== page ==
NBIA Colloquium by Tsvi Piran – Niels Bohr Institute - University of Copenhagen

Niels Bohr Institute > Calendar > 2012 > NBIAColPiran30032012

NBIA Colloquium by Tsvi Piran

The Origin of Cosmic Fireworks

Tsvi Piran

(Hebrew University)

 Among the most interesting fireworks observed on the sky are
the brightest (gamma ray bursts GRBs), the least known (neutron star
mergers), and the recently observed puzzling tidal disruption events. After
a general introduction, I will present new results on GRB progenitors that,
on the one hand, demonstrate the existence of a new group of objects
(low-luminosity GRBs) and, on the other hand, provide the first direct
observational evidence for the Collapsar mechanism. I examine the links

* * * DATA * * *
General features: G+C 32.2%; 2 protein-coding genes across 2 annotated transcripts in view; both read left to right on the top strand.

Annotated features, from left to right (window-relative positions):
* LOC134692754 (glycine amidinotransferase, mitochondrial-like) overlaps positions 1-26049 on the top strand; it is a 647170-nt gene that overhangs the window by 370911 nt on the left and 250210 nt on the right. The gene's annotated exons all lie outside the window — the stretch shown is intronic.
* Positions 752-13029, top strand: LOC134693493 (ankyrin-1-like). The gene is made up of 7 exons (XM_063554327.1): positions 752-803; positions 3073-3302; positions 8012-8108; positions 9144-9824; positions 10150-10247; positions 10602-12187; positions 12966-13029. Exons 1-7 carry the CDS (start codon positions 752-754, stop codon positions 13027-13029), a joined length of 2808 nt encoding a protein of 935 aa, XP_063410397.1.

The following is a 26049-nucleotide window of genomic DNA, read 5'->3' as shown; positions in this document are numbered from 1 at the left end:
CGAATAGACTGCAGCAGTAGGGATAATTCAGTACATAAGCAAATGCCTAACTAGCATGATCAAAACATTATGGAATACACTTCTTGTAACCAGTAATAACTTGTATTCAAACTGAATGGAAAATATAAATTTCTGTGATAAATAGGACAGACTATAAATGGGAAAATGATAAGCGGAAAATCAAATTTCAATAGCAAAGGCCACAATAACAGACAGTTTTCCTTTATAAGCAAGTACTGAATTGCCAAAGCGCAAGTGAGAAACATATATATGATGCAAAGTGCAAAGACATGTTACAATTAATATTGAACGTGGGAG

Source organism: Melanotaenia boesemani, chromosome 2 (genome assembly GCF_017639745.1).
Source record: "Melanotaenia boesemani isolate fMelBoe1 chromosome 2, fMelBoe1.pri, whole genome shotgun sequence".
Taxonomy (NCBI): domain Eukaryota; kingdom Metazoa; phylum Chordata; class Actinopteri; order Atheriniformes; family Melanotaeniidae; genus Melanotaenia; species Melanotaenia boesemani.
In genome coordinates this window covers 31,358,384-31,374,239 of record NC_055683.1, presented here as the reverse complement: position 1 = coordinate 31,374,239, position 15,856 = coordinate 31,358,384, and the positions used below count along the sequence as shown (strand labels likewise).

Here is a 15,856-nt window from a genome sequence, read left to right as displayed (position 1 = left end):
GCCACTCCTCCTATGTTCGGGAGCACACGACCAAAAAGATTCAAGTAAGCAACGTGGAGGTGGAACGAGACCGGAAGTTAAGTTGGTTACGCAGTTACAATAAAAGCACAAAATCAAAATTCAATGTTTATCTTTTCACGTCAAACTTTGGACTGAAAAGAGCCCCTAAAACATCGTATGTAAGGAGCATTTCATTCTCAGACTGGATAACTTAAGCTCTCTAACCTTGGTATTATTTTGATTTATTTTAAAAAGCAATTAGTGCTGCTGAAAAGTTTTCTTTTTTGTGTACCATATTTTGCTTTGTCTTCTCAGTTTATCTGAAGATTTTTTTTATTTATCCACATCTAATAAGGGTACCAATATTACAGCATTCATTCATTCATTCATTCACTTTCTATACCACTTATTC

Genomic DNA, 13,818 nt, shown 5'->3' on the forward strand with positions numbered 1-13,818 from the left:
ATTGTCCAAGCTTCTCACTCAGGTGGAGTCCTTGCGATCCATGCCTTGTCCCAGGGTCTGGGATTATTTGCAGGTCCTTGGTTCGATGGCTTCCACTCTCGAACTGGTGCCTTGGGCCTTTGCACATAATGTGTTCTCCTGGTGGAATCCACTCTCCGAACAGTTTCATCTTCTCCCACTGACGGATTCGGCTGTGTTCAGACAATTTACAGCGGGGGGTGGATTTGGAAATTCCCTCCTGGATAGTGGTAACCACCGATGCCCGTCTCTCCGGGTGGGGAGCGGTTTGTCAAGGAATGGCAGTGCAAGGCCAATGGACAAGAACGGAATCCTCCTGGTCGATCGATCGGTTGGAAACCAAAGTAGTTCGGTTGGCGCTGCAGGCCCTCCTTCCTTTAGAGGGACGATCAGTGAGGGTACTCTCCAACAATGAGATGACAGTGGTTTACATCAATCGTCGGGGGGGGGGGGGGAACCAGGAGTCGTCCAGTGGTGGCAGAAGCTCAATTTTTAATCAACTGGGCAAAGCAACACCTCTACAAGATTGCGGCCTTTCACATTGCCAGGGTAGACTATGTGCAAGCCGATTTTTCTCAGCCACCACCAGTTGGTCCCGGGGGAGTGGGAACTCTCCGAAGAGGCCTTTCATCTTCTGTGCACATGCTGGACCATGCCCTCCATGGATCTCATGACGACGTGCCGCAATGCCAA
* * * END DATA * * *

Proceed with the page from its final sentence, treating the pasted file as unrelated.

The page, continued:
between these conclusions and short GRBs that are expected to arise from
neutron star mergers and I predict the existence of long-lasting flares from
merger events. These could help identify gravitational radiation emission
from merger events, increasing the effective sensitivity of gravitational
radiation detectors by a large factor. I examine the puzzling Swift events
J1644 and J2058, and explain why they were observed in non-thermal
X-rays and not in the expected thermal UV. I also demonstrate surprising
(theoretical) links between the three unrelated classes of objects.

Refreshments will be available in the NBIA lounge after the